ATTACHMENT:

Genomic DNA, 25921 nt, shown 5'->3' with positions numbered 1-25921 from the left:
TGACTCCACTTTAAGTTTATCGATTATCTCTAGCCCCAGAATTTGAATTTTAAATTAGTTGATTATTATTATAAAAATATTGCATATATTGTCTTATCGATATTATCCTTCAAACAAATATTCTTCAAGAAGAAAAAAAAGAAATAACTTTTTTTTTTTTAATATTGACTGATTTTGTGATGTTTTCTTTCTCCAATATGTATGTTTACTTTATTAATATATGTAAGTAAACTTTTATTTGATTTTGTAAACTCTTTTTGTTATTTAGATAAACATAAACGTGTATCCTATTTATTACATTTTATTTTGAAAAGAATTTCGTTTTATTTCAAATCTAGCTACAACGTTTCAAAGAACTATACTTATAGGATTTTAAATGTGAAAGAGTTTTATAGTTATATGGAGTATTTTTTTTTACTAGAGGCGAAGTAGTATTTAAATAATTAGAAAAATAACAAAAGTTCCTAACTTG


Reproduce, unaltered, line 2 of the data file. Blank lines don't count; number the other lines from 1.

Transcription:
TGACTCCACTTTAAGTTTATCGATTATCTCTAGCCCCAGAATTTGAATTTTAAATTAGTTGATTATTATTATAAAAATATTGCATATATTGTCTTATCGATATTATCCTTCAAACAAATATTCTTCAAGAAGAAAAAAAAGAAATAACTTTTTTTTTTTTAATATTGACTGATTTTGTGATGTTTTCTTTCTCCAATATGTATGTTTACTTTATTAATATATGTAAGTAAACTTTTATTTGATTTTGTAAACTCTTTTTGTTATTTAGATAAACATAAACGTGTATCCTATTTATTACATTTTATTTTGAAAAGAATTTCGTTTTATTTCAAATCTAGCTACAACGTTTCAAAGAACTATACTTATAGGATTTTAAATGTGAAAGAGTTTTATAGTTATATGGAGTATTTTTTTTTACTAGAGGCGAAGTAGTATTTAAATAATTAGAAAAATAACAAAAGTTCCTAACTTG